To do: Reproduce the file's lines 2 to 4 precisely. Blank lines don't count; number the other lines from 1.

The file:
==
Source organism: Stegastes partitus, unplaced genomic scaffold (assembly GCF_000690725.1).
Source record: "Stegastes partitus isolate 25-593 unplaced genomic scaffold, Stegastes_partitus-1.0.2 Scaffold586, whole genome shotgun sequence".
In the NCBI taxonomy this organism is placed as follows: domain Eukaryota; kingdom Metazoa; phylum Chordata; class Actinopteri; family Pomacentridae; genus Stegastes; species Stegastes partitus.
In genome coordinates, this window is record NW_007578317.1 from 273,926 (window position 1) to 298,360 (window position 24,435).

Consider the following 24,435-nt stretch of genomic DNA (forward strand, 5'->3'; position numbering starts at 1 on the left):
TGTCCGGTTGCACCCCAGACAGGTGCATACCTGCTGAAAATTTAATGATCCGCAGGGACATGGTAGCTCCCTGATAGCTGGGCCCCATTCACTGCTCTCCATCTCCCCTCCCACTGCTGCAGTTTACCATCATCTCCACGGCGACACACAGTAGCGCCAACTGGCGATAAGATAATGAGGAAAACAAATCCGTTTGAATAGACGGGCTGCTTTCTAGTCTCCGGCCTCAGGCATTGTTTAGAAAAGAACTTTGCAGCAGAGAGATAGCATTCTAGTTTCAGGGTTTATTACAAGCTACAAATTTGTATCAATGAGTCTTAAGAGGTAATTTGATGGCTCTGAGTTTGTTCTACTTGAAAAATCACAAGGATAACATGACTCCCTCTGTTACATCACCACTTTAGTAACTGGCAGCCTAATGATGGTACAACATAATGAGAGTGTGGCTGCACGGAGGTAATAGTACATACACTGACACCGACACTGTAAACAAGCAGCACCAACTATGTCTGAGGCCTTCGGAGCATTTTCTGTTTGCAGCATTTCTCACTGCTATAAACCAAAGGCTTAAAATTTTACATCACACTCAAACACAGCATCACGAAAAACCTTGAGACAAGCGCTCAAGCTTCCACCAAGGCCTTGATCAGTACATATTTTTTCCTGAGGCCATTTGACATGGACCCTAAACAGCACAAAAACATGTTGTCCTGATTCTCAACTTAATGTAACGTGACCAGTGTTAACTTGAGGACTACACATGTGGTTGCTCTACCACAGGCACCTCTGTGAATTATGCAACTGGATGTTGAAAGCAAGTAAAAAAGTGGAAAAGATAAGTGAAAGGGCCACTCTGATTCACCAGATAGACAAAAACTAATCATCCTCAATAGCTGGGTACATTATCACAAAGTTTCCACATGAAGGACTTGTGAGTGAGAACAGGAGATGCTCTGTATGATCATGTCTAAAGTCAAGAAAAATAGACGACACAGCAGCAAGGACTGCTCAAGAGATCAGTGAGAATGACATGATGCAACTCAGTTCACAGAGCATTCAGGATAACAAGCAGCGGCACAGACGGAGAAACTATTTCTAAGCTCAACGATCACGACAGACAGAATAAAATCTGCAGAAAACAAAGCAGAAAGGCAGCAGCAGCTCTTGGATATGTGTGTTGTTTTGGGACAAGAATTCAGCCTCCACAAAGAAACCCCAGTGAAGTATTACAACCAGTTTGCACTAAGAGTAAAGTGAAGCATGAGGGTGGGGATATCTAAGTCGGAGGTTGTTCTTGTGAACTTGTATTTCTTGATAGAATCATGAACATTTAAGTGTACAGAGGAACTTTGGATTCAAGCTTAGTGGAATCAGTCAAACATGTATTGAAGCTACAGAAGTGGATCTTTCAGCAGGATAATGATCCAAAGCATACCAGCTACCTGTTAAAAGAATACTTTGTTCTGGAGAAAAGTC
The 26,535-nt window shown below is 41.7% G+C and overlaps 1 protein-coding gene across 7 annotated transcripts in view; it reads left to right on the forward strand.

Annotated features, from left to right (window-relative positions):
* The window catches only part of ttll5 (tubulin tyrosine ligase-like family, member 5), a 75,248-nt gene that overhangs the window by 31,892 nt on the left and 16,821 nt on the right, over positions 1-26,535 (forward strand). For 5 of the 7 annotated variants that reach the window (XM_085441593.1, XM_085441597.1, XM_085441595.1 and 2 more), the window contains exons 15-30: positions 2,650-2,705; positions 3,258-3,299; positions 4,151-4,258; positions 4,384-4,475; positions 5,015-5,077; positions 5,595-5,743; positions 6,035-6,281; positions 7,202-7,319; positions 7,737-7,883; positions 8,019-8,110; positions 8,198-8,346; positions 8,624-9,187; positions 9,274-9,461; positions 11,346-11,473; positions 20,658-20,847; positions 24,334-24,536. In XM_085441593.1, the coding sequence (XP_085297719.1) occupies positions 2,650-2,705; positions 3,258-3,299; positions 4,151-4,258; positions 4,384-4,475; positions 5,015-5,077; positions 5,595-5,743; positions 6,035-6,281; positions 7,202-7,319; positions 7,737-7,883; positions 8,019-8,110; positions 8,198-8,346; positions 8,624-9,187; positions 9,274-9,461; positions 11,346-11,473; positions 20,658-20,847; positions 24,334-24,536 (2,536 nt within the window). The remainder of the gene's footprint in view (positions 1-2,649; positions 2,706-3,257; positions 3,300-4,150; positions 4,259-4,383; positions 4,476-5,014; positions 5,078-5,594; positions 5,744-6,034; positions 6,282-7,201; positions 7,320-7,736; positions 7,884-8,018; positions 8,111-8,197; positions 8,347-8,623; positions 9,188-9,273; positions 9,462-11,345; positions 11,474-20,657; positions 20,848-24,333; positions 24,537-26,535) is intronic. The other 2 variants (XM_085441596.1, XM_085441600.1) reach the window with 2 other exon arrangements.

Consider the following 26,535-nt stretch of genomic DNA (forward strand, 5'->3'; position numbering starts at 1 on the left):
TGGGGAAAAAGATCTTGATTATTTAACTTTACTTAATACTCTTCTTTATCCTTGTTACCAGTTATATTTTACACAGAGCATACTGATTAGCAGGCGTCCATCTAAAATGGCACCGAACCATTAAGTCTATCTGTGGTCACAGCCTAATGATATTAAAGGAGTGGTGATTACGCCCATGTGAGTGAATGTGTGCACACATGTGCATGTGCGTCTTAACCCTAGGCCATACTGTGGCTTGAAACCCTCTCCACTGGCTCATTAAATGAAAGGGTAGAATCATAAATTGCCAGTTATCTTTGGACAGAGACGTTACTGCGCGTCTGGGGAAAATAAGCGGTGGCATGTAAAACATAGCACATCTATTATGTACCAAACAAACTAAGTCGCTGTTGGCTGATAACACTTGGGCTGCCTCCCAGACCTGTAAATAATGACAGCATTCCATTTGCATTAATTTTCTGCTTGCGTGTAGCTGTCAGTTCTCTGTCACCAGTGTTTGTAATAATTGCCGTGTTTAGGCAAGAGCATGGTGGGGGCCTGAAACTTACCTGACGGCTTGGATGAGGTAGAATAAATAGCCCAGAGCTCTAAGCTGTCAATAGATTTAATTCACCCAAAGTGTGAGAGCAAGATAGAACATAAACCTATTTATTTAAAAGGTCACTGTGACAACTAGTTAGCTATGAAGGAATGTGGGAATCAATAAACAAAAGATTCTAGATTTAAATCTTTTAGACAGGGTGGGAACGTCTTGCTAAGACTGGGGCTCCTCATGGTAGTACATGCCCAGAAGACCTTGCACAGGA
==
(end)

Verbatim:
Source record: "Stegastes partitus isolate 25-593 unplaced genomic scaffold, Stegastes_partitus-1.0.2 Scaffold586, whole genome shotgun sequence".
In the NCBI taxonomy this organism is placed as follows: domain Eukaryota; kingdom Metazoa; phylum Chordata; class Actinopteri; family Pomacentridae; genus Stegastes; species Stegastes partitus.
In genome coordinates, this window is record NW_007578317.1 from 273,926 (window position 1) to 298,360 (window position 24,435).